Awake Tummy Tuck? Scary…

Should you consider having your tummy tuck awake? According to an article by The Plastic Surgery Channel a physician in San Antonio, TX is advertising an awake tummy tuck. No general anesthesia is used, just a light sedation and local anesthetics. In fact, you can make conversation with the doctor while she’s cutting open your abdomen! The article mentions that she’s not a real plastic surgeon, but trained in Family and Emergency Medicine. Scary!

I perform an average of one tummy tuck a week, and I wouldn’t wish an awake tummy tuck on my worst enemy. While local anesthetics can work for smaller procedures, to perform a complete tummy tuck under local anesthetics is crazy. General anesthesia is meant to save people from experiencing the excruciating pain of having your body cut open.

Thanks for reading.
Michigan-based Plastic Surgeon
Anthony Youn, M.D.

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Posted in: Plastic Surgery News


Responses:

  1. I need a tummy tuck, and I wouldn't dream of doing it awake. Sick!

    Comment by HollowSquirrel on February 24, 2010 at 10:12 pm

  2. Ouch, ouch! I am with you all the way on this one. The mere thought of it is painful. A caesarian is way less cutting, so that's OK, but TTs involve extensive work.

    Comment by Rosina at Middle Ageless on February 25, 2010 at 7:28 am

  3. Based on my experience with 5 major foot surgeries, I will never go under general anesthesia IF POSSIBLE. I've had all levels of general anesthesia and requested on the last one to be awake (no sedation of any kind). The surgery required two incision points and lasted an hour. The only med in my body was Lidocaine injected into multiple nerves in my foot and ankle.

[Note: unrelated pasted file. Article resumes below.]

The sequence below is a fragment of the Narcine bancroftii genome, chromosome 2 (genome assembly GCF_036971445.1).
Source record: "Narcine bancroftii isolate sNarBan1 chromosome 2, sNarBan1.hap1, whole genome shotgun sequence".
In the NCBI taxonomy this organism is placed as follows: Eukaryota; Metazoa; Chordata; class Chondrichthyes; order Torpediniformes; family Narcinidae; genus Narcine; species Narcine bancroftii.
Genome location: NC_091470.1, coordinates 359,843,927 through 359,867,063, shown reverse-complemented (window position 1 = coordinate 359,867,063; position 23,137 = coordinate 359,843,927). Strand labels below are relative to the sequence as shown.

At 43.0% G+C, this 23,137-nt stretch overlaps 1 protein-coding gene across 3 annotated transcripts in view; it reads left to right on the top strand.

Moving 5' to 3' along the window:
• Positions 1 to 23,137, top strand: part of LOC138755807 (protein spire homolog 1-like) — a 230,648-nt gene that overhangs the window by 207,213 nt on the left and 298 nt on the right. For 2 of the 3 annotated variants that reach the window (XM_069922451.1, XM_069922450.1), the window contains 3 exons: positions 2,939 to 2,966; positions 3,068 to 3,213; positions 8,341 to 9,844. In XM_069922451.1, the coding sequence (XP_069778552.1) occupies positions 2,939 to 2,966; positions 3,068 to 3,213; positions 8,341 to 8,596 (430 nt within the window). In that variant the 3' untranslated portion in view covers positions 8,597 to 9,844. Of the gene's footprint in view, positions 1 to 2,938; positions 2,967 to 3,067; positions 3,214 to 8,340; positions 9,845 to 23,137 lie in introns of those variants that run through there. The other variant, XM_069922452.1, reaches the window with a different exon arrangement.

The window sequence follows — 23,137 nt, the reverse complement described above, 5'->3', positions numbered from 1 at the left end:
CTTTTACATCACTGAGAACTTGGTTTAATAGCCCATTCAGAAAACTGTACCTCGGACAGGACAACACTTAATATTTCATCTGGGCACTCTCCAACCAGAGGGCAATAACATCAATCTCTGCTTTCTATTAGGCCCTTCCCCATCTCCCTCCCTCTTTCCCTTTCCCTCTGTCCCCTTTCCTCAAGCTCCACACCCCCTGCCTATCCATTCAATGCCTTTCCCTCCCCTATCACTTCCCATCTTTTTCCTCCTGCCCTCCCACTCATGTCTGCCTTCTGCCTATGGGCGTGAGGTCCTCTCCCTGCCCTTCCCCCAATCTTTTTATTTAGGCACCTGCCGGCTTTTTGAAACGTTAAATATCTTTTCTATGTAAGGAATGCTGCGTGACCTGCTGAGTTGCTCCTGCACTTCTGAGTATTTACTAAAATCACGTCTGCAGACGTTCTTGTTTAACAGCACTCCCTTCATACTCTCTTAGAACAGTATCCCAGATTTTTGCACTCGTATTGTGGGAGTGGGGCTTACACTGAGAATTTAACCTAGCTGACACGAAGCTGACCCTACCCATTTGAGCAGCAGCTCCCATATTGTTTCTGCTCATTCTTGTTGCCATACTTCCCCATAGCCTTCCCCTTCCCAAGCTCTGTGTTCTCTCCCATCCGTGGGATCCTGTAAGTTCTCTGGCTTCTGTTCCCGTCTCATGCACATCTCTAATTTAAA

The experience of BEING there for my healing was great.

    But the anesthesiologist was completely freaked out about my request to be awake and spent 20 minutes trying to convince me I'd be in excruciating pain "similar to childbirth". After the surgery, he stood at the foot of my bed repeating numbly "I can't believe you did that and didn't feel any pain." I truly felt sorry for him because I probably destroyed a few of myths he'd been taught in grad school.

    In addition to being "present", I was ready to go home 2 minutes after the surgery finished. I didn't puke my guts out of the car window on the way home, or feel crappy for the next 24 hours. As a result, my opinion of this surgeon and my experience over all was much better than the previous 4 surgeries.

    I do understand the medical community is filled with many myths about pain and only want to help, so I don't fault the docs who do over medicate.

    But, is a tummy tuck more or less invasive than a C-section? If women can be awake for C-sections, why couldn't they be awake for other abdominal surgeries?

    Comment by Awake-n-Happy on February 25, 2010 at 11:20 am

  4. C-Sections are typically not performed under local anesthesia, but with a spinal. This creates great anesthesia in the lower body. Unfortunately, this wouldn't work with a tummy tuck since the surgery extends too high in the abdomen. A spinal anesthetic that high could compromise the patient's breathing.

    Comment by Dr. Tony Youn on February 25, 2010 at 9:22 pm

  5. I hope my wife not…

    Comment by tattooo on February 26, 2010 at 9:24 am

  6. She's probably just hoping for the patients who have put off surgery because of their fear of general.

    Comment by Anonymous on March 2, 2010 at 10:09 am

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